Today, LitCors looks at yet another neglected female writer with local connections.
Rosie ?Bell left a pleasant comment on my last post about Nan Shepherd, letting me know about Alice “Trix” Fleming (1868 – 1948), who lived at 6, West Coates for a number of years. Trix was the sister of Rudyard Kipling, and like him spent some of her life in colonial India. The two of them appear to have collaborated on some early work, so it is fair to assume some level of mutual influence. Trix also had a number of her own pieces published in both India and the UK. The Kiplings seem to have been a very talented family – both Trix’s mother and her father were also notable in their own right.
The Scottish Connection
Alice Beatrice MacDonald Kipling was named after her mother Alice Kipling, née MacDonald. Like her children, Alice Sr. was a keen poet. She also had a Scottish family background, which was perhaps influential in bringing Trix to Edinburgh. At 21, Trix married Colonel John Fleming – I suspect from his surname he may have had a Scottish background too, but I would have to look this up.
Trix and her husband tried to move to Edinburgh in 1910, but the visit was brief. Her mother had died back in India, and her father died three months later. The stress brought on by the bereavement appears to have affected Trix quite severely.
She came back to Edinburgh in 1932, and lived here for the rest of her life. She was visited Edinburgh Zoo regularly, and spoke to the elephants there in Hindustani (the Indian lingua franca, before it divided into Hindi and Urdu). Rather like Arthur Conan Doyle, Trix took an interest in psychic phenomena and was said to have the second sight. Back in those days, this was a far more mainstream viewpoint.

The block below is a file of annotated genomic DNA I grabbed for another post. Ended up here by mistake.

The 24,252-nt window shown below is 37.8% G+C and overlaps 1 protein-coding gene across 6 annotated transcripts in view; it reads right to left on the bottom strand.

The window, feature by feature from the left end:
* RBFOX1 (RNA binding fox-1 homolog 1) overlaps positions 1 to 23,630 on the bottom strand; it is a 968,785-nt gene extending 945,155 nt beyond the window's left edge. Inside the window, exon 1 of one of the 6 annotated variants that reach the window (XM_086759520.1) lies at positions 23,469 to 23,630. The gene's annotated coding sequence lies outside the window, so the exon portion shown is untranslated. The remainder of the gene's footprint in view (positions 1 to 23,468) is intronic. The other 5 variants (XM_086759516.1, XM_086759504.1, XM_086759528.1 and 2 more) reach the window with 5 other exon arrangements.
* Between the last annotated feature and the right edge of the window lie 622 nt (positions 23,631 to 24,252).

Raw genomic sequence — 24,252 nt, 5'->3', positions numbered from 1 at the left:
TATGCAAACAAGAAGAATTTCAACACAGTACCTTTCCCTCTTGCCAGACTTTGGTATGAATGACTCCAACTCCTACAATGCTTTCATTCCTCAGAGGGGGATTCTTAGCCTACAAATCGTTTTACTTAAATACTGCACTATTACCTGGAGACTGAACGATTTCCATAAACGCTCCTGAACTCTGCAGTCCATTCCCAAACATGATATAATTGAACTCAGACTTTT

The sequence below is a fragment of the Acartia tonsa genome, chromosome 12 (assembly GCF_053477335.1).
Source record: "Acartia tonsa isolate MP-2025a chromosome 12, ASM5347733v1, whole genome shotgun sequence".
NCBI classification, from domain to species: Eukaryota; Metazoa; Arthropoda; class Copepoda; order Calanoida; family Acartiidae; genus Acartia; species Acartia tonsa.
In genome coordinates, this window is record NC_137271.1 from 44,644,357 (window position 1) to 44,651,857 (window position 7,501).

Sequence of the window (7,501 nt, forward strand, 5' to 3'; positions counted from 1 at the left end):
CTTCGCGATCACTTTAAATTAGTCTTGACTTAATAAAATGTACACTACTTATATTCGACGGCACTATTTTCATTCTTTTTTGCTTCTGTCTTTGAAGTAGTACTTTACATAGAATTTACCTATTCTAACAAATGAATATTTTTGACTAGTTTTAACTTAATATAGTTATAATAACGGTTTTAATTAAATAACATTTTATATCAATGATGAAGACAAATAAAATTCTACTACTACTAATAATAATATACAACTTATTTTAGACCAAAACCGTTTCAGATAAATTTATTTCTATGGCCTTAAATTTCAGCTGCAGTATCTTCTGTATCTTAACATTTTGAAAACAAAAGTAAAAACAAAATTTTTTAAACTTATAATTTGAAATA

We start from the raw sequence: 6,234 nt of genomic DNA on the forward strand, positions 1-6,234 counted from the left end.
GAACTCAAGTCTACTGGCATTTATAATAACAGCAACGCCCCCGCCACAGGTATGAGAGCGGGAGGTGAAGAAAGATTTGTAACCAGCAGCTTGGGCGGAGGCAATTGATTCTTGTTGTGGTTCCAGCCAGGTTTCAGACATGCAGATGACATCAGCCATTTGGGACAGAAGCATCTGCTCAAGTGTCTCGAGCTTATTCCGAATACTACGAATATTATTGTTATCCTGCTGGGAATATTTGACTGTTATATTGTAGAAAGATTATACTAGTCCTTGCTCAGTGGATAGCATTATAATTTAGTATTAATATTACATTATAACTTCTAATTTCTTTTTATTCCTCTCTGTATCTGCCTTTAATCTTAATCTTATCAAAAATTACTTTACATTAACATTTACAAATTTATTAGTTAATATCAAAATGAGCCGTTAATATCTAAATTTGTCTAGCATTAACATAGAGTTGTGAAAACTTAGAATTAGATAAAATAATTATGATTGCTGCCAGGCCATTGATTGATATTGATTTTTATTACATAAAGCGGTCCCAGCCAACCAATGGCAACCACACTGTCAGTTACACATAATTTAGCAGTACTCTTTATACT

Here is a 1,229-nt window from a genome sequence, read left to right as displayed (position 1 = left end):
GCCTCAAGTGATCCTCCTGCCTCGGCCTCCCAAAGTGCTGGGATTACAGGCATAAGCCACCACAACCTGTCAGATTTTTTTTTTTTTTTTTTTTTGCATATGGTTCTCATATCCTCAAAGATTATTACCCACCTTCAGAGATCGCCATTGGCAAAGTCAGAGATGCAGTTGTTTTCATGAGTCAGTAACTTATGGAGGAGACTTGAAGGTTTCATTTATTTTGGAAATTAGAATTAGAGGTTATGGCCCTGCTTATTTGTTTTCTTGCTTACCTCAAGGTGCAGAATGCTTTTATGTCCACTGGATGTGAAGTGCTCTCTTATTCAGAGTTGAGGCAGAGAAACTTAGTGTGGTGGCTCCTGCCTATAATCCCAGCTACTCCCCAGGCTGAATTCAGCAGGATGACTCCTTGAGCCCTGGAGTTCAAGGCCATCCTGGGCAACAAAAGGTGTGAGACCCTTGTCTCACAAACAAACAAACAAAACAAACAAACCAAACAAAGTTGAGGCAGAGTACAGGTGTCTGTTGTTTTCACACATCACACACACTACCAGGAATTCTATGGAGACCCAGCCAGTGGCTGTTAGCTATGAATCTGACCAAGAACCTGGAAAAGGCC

As well as being a poet, Trix also produced several novels and short stories. These include:
- The Heart of a Maid (1890)
- A Pinchbeck Goddess (1897)
- Her Brother’s Keeper (1901)
Trix in fiction
Mary Hamer has written a novel about Trix and you can read a piece she wrote about the novel here.
Apparently some of the later scenes take place in Edinburgh including the zoo.
I’ve only skimmed over a few pages on the internet to write this post, but there appear to be at least two major works which discuss Trix’s life and work a bit more fully.
One of them is Trix: Kipling’s Forgotten Sister, which includes a number of her pieces, plus some biographical notes.
The other is Judith Flanders’ A Circle of Sisters, which also discusses Trix’s mother and her three aunts, the MacDonald Sisters.
- International Women’s Day: Trix Kipling, writer and psychic
- Alice MacDonald Fleming (Beatrice [Trix] Kipling) (This site includes links to some of her writings).
I would of course like to thank Rosie ?Bell for telling me about Trix.
The two book covers above are used in good faith and to promote the works in question.